Dec 1st, 2021: [en] The impact of Elasticsearch source filtering on performance

:information_source: Ce billet est aussi disponible en français : Dec 1st, 2021: [fr] L'impact du filtrage de champs sur les performances d'Elasticsearch

A few years ago, I needed to retrieve many documents from Elasticsearch, and it was going to take one hour. When mentioning this to a colleague, he immediately asked me: "Have you filtered the source to only retrieve the fields you need?" I had not, and simply setting the _source parameter dramatically improved the performance of my queries.

Years later, is source filtering still important? If it is, what kind of speed ups can we expect? I don't know, and I'm writing this post to find out.

Paginated searches

Say you want to retrieve 25k documents from Elasticsearch. Retrieving 50k documents in one request could overload Elasticsearch, timeout or even be forbidden by a proxy. Instead, the best practice is performing multiple search queries, retrieving 1000 documents at a time by using the size and search_after parameters.

But between queries, the underlying data could have changed. This is where the point in time API comes in: it allows you to pretend that nothing changes between queries, as if time was frozen.

Rally

To benchmark Elasticsearch, we'll use Rally, which is carefully designed to make your benchmarks reliable while also being easy to use.

Rally is all about racing (benchmarking) cars (Elasticsearch clusters) around tracks (steps such as ingesting data or querying it). In this post, we'll use the official PMC track. Its documents look like this:

{
 "name": "3_Biotech_2015_Dec_13_5(6)_1007-1019",
 "journal": "3 Biotech",
 "date": "2015 Dec 13",
 "volume": "5(6)",
 "issue": "1007-1019",
 "accession": "PMC4624133",
 "timestamp": "2015-10-30 20:08:11",
 "pmid": "",
 "body": "\n==== Front\n3 Biotech3 Biotech3 Biotech2190-572X2190-5738Springer ..."
}

What's interesting about this track is that most of the data is in the body field, so not having to read it should help performance. After cloning the elastic/rally-tracks repository, I installed Rally, applied this patch and modified the PMC challenge to test paginated searches.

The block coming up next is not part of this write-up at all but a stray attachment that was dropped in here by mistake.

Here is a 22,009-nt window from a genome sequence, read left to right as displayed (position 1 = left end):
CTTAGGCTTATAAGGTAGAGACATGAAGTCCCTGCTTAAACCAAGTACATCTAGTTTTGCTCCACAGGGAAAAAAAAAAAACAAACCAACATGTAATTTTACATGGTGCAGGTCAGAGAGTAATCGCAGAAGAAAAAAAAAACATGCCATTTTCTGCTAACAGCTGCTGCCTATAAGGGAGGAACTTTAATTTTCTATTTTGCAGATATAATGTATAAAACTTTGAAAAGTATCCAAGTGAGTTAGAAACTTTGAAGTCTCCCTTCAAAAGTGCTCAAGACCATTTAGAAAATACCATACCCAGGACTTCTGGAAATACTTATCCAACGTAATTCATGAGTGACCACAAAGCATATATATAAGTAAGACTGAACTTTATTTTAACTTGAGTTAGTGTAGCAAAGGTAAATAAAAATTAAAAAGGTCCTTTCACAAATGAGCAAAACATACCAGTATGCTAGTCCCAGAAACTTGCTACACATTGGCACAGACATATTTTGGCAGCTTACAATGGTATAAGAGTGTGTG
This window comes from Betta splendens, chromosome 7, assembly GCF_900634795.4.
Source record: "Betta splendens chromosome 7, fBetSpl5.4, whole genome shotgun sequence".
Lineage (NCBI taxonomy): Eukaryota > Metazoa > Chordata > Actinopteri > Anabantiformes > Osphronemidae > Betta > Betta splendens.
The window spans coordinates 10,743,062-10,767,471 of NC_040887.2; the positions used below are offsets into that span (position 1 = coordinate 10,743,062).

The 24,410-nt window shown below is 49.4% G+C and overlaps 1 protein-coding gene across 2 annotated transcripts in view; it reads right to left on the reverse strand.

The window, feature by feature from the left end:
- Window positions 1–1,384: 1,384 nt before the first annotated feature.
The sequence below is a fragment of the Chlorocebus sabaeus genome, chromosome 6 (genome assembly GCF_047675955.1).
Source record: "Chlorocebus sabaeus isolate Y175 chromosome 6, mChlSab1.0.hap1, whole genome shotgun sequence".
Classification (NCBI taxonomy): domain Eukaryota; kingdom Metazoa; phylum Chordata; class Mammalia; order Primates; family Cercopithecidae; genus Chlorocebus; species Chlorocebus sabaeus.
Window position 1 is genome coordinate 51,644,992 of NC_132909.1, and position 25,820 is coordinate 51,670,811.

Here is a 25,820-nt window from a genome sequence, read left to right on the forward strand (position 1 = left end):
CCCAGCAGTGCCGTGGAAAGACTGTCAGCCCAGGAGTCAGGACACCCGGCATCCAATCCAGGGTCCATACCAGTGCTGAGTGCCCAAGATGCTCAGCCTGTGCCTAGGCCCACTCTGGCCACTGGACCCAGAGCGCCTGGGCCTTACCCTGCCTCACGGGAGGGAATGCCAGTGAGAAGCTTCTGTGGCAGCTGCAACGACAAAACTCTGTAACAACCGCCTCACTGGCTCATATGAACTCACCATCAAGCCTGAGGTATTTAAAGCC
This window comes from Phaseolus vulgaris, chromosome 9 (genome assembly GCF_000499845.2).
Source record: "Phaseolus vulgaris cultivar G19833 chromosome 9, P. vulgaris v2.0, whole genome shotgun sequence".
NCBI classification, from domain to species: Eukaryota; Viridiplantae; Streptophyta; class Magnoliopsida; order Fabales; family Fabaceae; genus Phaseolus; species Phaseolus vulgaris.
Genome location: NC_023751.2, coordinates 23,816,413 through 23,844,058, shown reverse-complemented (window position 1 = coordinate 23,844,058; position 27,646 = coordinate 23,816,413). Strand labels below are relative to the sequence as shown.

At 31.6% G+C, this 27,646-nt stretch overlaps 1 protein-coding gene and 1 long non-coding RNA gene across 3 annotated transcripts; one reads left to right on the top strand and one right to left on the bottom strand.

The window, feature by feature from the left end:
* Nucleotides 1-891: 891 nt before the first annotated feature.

To do so, I first took inspiration from the Rally docs to add the following file as pmc/operations/pagination.json:

{
  "name": "search-after-with-pit-default",
  "operation-type": "composite",
  "requests": [
    {
      "stream": [
        {
          "operation-type": "open-point-in-time",
          "name": "open-pit",
          "index": "pmc"
        },
        {
          "operation-type": "paginated-search",
          "name": "paginate",
          "index": "pmc",
          "with-point-in-time-from": "open-pit",
          "pages": 25,
          "results-per-page": 1000,
          "body": {
            "sort": [
              {"timestamp": "desc"}
            ],
            "query": {
              "match_all": {}
            }
          }        
        },
        {
          "name": "close-pit",
          "operation-type": "close-point-in-time",
          "with-point-in-time-from": "open-pit"
        }
      ]
    }
  ]
}

Next, I needed to actually use this operation by referencing the operation in the append-no-concflict challenge which lies in the pmc/challenges/default.json file:

{
  "operation": "search-after-with-pit-default",
  "warmup-iterations": 10,
  "iterations": 20
}

I also removed all other operations after wait-until-merges-finish as we only care about paginated searches here. Here's the resulting commit.

Benchmark setup

To make sure the benchmarks are reproducible and only benchmark Elasticsearch itself, I took a few precautions.

  • The load driver (i3en.6xlarge) and the Elasticsearch node (m5d.4xlarge) are two different machines in the same data center, which avoids any client or networking bottlenecks.
  • Before running the benchmarks, I trimmed the SSDs and dropped the Linux file system cache.
  • I made sure that no updates was running in the background.

esrally race

If you're following at home, you can run the race like this, and wait for a few minutes:

$ esrally race --distribution-version=7.15.2 --track-path=~/src/rally-tracks/pmc

    ____        ____
   / __ \____ _/ / /_  __
  / /_/ / __ `/ / / / / /
 / _, _/ /_/ / / / /_/ /
/_/ |_|\__,_/_/_/\__, /
                /____/